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Hum Plate Roundup

Eat your fear

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Intercontinental Breakfast

There's a daredevil glee in chowing down in a greasy spoon, casting hygiene-related fears aside, scratching the mystery spot off your glass and regard your plate — its contents fried to kill all but the most exotic contagions — as Evel Knievel must have eyed Snake Canyon before he hit the ramp. But, like all extreme sports, its high is a brief one you might die chasing.

At the opposite end of the spectrum is the deep calm of Amy's Delight (401 W. Harris St., Eureka). The Chinese-American diner has been in business since 1997 but the open kitchen, with its mirror-like stainless steel panels, calls to mind a computer clean room more than a diner. Rumor has it regulars include health department employees.

Which is not to say hedonists and masochists can't still hurt themselves here. Order up the steak and eggs and find yourself facing a mound of pan-crisped potatoes and a full 12-ounce ribeye ($23). No fancy oven finishing — the steak is fried on the grill and so long as you don't get it well done and cover it in ketchup, you're eating better than our president. A pair of pancakes is among your side options but consider there is nowhere to sleep here. Note that the homemade biscuits come with the sausage-heavy white pan gravy we have been searching for ($7.95).

A more modest option is the signature Amy's Delight, an omelet stuffed with ham and egg fried rice ($11.95). It's homey and satisfying, especially with the house chili sauce. There are whispers, too, of a secret menu that includes a Taiwanese breakfast (Amy herself hails from Taiwan): two fried eggs over rice — break the yolks, drizzle with soy sauce — with a side of sautéed spinach ($9.95). But you didn't hear it from us.

Heart of Gold

It's easy to wax philosophical and talk of the ephemeral pleasures of the world, watching waves wash away our footprints and blossoms wither like it's no big deal. And yet, for some of us, the here-today-gone-tomorrow specials at a restaurant can spike panic as we listen to the server rattle them off. What if they never do the short ribs again?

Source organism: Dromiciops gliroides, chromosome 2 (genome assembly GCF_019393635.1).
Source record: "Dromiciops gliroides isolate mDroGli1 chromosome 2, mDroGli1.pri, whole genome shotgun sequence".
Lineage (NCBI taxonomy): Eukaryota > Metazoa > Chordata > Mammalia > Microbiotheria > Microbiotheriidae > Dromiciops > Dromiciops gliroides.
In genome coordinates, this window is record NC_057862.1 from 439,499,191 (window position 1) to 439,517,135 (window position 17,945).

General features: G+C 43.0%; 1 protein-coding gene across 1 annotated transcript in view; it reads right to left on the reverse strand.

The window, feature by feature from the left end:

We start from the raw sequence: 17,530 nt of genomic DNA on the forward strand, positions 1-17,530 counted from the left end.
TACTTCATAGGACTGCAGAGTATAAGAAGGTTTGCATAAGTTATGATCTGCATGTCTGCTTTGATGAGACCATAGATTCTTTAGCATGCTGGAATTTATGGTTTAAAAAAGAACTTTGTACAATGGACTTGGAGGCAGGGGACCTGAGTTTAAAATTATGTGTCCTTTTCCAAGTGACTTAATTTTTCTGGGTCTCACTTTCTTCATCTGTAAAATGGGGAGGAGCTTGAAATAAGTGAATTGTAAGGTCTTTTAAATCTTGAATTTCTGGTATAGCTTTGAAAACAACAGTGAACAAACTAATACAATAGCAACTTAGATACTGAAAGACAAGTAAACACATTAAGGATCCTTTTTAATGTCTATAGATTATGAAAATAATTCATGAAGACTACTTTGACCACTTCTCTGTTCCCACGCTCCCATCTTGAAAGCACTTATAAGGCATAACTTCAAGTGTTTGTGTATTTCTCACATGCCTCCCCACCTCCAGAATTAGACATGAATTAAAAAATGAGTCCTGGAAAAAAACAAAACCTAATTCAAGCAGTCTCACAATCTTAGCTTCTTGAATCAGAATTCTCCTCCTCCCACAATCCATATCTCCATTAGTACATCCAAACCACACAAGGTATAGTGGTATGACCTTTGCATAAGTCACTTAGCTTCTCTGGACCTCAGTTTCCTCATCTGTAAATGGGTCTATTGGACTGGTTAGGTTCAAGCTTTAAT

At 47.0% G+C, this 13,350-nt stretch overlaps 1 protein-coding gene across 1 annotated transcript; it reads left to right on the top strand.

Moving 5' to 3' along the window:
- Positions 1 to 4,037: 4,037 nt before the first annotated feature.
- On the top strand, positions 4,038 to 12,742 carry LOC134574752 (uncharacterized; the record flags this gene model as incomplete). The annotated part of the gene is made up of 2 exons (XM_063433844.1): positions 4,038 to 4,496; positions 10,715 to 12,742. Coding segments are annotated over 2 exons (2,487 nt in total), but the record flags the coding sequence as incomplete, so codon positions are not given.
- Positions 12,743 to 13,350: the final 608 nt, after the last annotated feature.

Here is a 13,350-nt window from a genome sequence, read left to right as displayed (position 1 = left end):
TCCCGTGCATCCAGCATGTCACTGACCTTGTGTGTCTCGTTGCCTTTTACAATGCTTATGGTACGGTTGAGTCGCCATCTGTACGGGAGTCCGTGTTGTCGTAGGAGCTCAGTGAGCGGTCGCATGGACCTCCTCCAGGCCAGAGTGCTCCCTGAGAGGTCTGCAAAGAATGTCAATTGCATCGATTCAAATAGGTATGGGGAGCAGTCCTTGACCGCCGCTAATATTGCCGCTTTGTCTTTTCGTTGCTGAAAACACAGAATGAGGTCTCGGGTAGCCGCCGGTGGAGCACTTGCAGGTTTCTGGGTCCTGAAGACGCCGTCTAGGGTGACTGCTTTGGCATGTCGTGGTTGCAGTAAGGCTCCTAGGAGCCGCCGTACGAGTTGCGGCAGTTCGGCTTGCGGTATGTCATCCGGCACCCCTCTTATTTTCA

So the chalkboard menu at La Trattoria (30 Sunny Brae Center, Arcata) is a Fear of Missing Out trigger, every single menu item changing daily based on local availability, right down to the potatoes for the gnocchi. On a recent rainy evening, written over the powdery ghosts of the previous day's dishes was a homemade potato pasta with puttanesca sauce ($19). And when are you going to see that again?

Puttanesca, a sauce that famously takes its name from prostitutes, makes as strong a case as any against slut-shaming with the tang of tomatoes, capers and olives, and a little red pepper bite. In La Trattoria's version, firm manzanillas from Henry's Olives steal the show from under a blanket of Parmesan shavings. You'll be asked if you want anchovies — you should say yes and not cheat yourself out the smoky umami that grounds the tartness. The gnocchi are, at last, as they should be: soft little dumplings instead of the usual chewy eraser nubs. And if they are a little at sea in the sauce, their tenderness saves them and turns the puttanesca into comfort food — like a hooker with a heart of gold.

But will it be on the menu? Hard truth: maybe not. The gnocchi might, until potatoes are done, and the puttanesca will be back, too, made as it is from pantry staples. You'll just have to cruise by and see.

Hot Tip

There are dark moments when American food appears to be slouching into strip-mall homogeneity, forcibly cheered on by the shrill strains of waitstaff marching a birthday dessert to a table at TGI Friday's. This dystopian malaise can be shaken off a number of ways. You can hit up a mom-and-pop joint, revel in the cuisine of one of our immigrant communities, try something a little experimental from a creative chef or dig into regional American cooking.

Barbecue remains, blissfully, a contentious business. Say the word "boiled" to an Oklahoman with a pair of tongs and see what happens. From Alabama's white sauce to Texan brisket to Hawaiian kalua pig, across the country our pits and grills contain multitudes. In California, birthplace of the Santa Maria grill, tri-tip is king. It's a cut I never encountered back east. Turns out the sirloin bottom cut is not some muscle cows don't develop that side of the Rockies — it's just often ground for hamburger instead. And to be honest, I didn't get it at first, as lean and potentially tough as the meat is.

But marinated, rubbed, smoked and sliced, tri-tip won me over. (Respect, Humboldt Del Norte Cattlemen's Association dinner.) But why has it taken so long for pulled tri-tip to show up? Relative newcomer 101 Barbecue Steakhouse (1134 Fifth St., Eureka) has stepped up with a saucy pulled tri-tip sandwich on ciabatta bread ($14.99). The meat, cooked low and slow over 10 hours, has enough deep beef flavor to stand up to the sweet honey-Bourbon barbecue sauce that is the house staple, as well as the melted Swiss cheese. Yes, Swiss cheese. This is California and all bets are off. The grilled onions are firm and translucent, the bite only just cooked out of them. The toasted and airy ciabatta has a sheen of oil and (sorry, purists) holds together better than a traditional white bun, giving you a little more time to savor before it all goes sideways.

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